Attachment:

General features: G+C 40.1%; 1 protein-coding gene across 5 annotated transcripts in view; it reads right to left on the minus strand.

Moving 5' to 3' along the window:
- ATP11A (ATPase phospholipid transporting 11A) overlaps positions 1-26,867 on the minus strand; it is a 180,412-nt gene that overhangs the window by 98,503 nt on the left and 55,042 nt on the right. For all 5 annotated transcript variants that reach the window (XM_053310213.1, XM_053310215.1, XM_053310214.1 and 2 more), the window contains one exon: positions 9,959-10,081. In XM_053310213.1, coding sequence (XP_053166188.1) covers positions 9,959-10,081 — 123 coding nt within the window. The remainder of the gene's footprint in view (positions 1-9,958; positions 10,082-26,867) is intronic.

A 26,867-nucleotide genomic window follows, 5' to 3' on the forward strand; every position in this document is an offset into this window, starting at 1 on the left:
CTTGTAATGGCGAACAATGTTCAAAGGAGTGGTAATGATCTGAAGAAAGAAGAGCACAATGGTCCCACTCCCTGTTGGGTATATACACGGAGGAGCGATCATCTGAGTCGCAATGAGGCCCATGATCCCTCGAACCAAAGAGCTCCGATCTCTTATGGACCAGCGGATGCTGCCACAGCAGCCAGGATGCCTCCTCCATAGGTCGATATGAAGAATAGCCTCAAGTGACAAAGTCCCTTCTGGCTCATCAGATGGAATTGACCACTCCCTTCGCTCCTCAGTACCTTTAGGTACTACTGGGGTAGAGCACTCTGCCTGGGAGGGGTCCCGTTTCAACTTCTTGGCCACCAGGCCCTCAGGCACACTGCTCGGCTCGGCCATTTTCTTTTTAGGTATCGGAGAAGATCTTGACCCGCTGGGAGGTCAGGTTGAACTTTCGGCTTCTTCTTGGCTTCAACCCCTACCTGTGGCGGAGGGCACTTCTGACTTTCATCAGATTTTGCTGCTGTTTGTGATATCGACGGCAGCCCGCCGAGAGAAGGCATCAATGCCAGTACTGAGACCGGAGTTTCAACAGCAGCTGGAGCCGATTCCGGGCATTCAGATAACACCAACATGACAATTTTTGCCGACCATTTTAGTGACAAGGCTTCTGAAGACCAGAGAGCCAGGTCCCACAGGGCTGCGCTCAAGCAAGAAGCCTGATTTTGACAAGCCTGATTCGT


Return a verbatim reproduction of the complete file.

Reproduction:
General features: G+C 40.1%; 1 protein-coding gene across 5 annotated transcripts in view; it reads right to left on the minus strand.

Moving 5' to 3' along the window:
- ATP11A (ATPase phospholipid transporting 11A) overlaps positions 1-26,867 on the minus strand; it is a 180,412-nt gene that overhangs the window by 98,503 nt on the left and 55,042 nt on the right. For all 5 annotated transcript variants that reach the window (XM_053310213.1, XM_053310215.1, XM_053310214.1 and 2 more), the window contains one exon: positions 9,959-10,081. In XM_053310213.1, coding sequence (XP_053166188.1) covers positions 9,959-10,081 — 123 coding nt within the window. The remainder of the gene's footprint in view (positions 1-9,958; positions 10,082-26,867) is intronic.

A 26,867-nucleotide genomic window follows, 5' to 3' on the forward strand; every position in this document is an offset into this window, starting at 1 on the left:
CTTGTAATGGCGAACAATGTTCAAAGGAGTGGTAATGATCTGAAGAAAGAAGAGCACAATGGTCCCACTCCCTGTTGGGTATATACACGGAGGAGCGATCATCTGAGTCGCAATGAGGCCCATGATCCCTCGAACCAAAGAGCTCCGATCTCTTATGGACCAGCGGATGCTGCCACAGCAGCCAGGATGCCTCCTCCATAGGTCGATATGAAGAATAGCCTCAAGTGACAAAGTCCCTTCTGGCTCATCAGATGGAATTGACCACTCCCTTCGCTCCTCAGTACCTTTAGGTACTACTGGGGTAGAGCACTCTGCCTGGGAGGGGTCCCGTTTCAACTTCTTGGCCACCAGGCCCTCAGGCACACTGCTCGGCTCGGCCATTTTCTTTTTAGGTATCGGAGAAGATCTTGACCCGCTGGGAGGTCAGGTTGAACTTTCGGCTTCTTCTTGGCTTCAACCCCTACCTGTGGCGGAGGGCACTTCTGACTTTCATCAGATTTTGCTGCTGTTTGTGATATCGACGGCAGCCCGCCGAGAGAAGGCATCAATGCCAGTACTGAGACCGGAGTTTCAACAGCAGCTGGAGCCGATTCCGGGCATTCAGATAACACCAACATGACAATTTTTGCCGACCATTTTAGTGACAAGGCTTCTGAAGACCAGAGAGCCAGGTCCCACAGGGCTGCGCTCAAGCAAGAAGCCTGATTTTGACAAGCCTGATTCGT